After responding to Wendy's shout out, it appears that I might be included in a blurb in Cookies Magazine. Honestly, I'd never heard of it. It's a parenting magazine. They recently asked for suggestions on how to get your child to talk more, about what's going on in his life.
Having raised all of one entire child, I sent in my tip. Brian and I concocted a game "Tell Me Something I Don't Know." It was a volley-ing game, sometimes rapid-fire until one of had to profess "that's it, I got nothing, you know everything." Some days I'd learn his history teacher's first name. And other days I'd hear something big, a conflict or frustration. And of course, he heard the same from me.
I'll go first.
There are actually one or two of you that know this about me, but most of you have no idea. And in light of the subject being brought up several times at my recent 25th High School class reunion, I've decided to go ahead and tell it.
I grew up a member of the pit crew of a drag racing team. My father's car, my father's "team." A 1937 Fiat with a 427 big block Chevy engine. I was just a rug-rat underfoot at the track every Saturday, trying to keep myself occupied. When I was about 10 years old, I began asking if I could help.
Sure, Dad said. I could be in charge of tire pressure. Filling the tires with air, and more importantly, letting the air OUT of the tires...just so. A drag tire needs a bit of room, it heats up and expands during the pre-race burn-out. And you don't want it hard as a rock; it has to be nice and soft so it can grip the track.
My sister joined in, and Mom took over the truck, and by the time we were 14 & 15 years old, we had ousted all of the men from the crew. I can still recite the firing order of an 8-cylinder chevy engine, with my eyes closed and my hands tied behind my back.
When I turned 16, my father promptly borrowed a helmet and firejacket, and strapped me in. 5 seatbelts—one over each shoulder, one up each hip, and one between the legs—harnessed in to a circular contraption in the middle of my stomach. It had a quick-release; you just punched it and all the belts fell free. Good for scrambling out of a fire. Aww, I never scrambled out of a fire. And though I warmed the car up on the weekends, I never raced it.
As you may be able to tell, this racing stuff played a major part of defining who I am now:
I don't work on my own car, but I have a clear idea of what all the parts are, what they do, how they go together, and how they should sound.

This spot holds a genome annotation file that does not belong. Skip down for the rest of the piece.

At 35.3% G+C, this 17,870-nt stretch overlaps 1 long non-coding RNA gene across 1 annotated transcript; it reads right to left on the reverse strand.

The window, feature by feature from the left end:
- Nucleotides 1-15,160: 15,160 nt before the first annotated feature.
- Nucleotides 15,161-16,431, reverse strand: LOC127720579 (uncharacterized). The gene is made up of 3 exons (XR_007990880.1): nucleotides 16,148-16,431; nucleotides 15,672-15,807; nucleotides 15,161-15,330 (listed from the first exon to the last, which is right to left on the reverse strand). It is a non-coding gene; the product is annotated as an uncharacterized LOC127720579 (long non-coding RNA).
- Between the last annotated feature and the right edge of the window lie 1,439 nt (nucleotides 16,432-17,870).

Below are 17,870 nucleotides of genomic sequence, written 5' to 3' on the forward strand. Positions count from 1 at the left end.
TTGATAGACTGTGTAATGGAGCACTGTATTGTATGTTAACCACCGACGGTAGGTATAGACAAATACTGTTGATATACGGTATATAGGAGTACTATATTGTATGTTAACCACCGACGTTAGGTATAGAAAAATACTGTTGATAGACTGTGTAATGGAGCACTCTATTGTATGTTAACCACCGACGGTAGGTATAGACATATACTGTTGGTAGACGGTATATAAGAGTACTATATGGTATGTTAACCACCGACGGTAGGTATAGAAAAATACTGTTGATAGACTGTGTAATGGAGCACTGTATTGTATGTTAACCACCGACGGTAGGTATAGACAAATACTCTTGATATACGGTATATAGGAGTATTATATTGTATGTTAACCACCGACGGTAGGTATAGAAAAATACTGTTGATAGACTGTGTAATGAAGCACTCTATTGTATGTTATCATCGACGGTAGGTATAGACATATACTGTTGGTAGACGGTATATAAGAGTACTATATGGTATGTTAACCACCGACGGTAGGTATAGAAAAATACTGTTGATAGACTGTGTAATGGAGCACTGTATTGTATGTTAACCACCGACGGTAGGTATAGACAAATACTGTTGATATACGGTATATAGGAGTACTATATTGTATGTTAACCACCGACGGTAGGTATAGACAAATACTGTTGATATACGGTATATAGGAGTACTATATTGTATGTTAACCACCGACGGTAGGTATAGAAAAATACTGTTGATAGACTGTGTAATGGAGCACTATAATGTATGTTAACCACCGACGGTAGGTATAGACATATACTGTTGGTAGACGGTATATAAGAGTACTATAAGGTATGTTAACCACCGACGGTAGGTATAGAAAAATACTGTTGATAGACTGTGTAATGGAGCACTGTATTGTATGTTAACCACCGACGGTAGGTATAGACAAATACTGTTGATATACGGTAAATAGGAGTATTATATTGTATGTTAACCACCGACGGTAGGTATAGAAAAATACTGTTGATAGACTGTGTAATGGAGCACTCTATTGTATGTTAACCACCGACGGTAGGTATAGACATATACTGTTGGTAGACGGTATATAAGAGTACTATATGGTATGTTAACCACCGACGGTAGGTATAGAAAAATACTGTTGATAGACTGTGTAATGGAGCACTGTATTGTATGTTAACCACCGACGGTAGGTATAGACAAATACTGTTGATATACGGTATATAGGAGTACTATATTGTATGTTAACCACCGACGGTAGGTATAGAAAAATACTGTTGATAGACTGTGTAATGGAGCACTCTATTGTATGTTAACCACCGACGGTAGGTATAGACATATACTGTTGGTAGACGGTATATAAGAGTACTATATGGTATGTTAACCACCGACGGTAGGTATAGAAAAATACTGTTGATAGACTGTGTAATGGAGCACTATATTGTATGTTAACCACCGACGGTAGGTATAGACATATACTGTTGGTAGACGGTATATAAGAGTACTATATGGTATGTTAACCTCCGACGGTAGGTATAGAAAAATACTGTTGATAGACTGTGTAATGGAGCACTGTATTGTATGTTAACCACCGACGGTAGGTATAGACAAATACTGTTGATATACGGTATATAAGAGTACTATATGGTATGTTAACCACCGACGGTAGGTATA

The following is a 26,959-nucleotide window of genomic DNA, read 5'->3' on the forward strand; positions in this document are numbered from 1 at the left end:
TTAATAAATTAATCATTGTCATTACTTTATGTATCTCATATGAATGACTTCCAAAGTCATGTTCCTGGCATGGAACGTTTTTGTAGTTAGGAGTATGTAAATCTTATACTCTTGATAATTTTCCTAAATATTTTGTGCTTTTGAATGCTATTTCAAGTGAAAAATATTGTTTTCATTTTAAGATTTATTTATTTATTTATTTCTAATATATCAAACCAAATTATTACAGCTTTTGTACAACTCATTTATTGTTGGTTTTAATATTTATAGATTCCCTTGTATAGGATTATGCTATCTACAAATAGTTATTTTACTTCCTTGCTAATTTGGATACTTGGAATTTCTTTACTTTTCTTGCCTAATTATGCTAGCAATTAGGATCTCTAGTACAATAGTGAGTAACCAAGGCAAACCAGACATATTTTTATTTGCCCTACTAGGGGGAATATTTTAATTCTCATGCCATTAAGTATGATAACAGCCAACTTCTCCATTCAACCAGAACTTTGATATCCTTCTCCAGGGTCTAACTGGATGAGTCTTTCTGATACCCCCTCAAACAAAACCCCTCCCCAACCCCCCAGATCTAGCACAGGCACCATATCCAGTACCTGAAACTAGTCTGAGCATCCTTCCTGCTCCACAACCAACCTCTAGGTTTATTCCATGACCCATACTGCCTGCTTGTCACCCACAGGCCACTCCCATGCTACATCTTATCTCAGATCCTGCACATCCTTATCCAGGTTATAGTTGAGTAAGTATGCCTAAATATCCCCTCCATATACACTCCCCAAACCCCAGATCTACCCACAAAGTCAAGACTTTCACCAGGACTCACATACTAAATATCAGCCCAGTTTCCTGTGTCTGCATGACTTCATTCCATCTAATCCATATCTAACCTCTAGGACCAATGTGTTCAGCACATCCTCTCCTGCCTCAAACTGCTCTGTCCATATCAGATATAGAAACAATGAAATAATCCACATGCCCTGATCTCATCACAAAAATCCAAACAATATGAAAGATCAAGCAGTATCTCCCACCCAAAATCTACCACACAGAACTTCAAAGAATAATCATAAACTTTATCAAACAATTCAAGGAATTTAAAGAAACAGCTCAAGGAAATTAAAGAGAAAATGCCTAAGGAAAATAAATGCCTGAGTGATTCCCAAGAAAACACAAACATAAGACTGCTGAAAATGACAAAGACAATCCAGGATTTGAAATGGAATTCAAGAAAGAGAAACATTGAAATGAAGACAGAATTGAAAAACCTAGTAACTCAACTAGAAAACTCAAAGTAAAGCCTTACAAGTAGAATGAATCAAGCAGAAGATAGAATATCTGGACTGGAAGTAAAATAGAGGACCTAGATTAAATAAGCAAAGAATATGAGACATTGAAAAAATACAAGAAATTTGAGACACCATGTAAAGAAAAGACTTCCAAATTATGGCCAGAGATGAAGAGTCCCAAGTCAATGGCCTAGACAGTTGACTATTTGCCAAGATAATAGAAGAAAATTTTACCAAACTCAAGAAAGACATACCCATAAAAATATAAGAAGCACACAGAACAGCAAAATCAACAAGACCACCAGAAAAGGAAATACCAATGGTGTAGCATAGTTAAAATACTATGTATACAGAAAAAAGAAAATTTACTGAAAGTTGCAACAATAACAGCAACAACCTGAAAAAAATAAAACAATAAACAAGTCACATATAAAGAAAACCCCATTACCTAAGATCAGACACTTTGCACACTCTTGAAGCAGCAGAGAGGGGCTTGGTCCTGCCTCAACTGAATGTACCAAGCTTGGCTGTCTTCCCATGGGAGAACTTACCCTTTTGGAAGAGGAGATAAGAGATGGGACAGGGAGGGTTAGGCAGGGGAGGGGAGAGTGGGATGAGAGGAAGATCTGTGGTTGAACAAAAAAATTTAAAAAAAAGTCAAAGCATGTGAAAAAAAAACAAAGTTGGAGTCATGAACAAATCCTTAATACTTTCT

I have an easy, mechanical understanding of most other things also, and I never, EVER have to recite "righty-tighty, lefty-loosey" before tackling a lightbulb, bolt, or faucet.
Scrutinizing and observing and double-checking water valves and lug nuts and gas lines did, I believe, roll over into making me a somewhat observant person, noticing details in both material objects and people. I take note, easily, and rarely lack things to think about, draw, or write about.
I'm a hardworking, responsible chick, always have been, always will be. When Dad agreed to let us take over, it was with stipulations: We had to be reliable. Girlz don't go out on Friday night if the car isn't ready to hit the track on Saturday morning. No car, no dates! !!!
There were a few crazy Glory Moments, and I'll share one that always made Dad proud to recall.
We once had a string of problems with the transmission, and had to just roll the car back on the trailer for the day. Two weekends in a row, we assisted with the removal of the transmission, only to find, on a third Saturday, something was still wrong.
We pulled back into the pits, and Dad ordered, "Drop it." The announcer got word, and encouraged the spectators to join our area, watch the fun. My sister and I pulled pins, dropped the floor out of the car, lifted the body up and over, and put the chassis up on jacks. We were familiar, by then, with the location of every bolt and the size of the wrenches we needed, and as crowd gathered, Dad sat back and watched us drop the transmission, in a matter of minutes. Not bad for a couple girly girls with ratchets, eh?
Yeah, we knew what we were doing, and received a trophy or two for it. Some semblance of this shot ended up in a magazine somewhere, a pitcrew award at a national meet in Indianapolis.
And when the season was over, we began immediately to tear the car to bits, readying for show-season. A show-car cleaning can take months. Besides removing dirt, and polishing chrome to a mirror shine, every bolt is removed, soaked in solvent, and cleaned out with toothpicks and Q-tips. I am not making that up. The garage was heated, but a concrete floor can chill you to your tailbone when you're sitting or lying on it, polishing the underside of the chassis.
One year we had little time to get the job done right on our own, so I put a shout out to the boys in my high school shop class: Come over. Every night this week. We need help. (Yes. I did get the top score in my shop class.)
The garage was full every night, and with their help, the car was ready to be suspended over a floor of mirrors in 4 days time. Here's a scan from a ratty old pic. Note Teri (my sister), Mom and Dad sitting in the background, probably dying from boredom.
Overall, it was a fantastic way to grow up. It was a lot of hardwork, and pounding sun in hot black uniforms, yes. But it was a fun, family endeavor that allowed us to meet wonderful people, make great friends. We laughed a lot, and in the interim, walked away with a lot of knowledge, lifeskills, experiences and memories.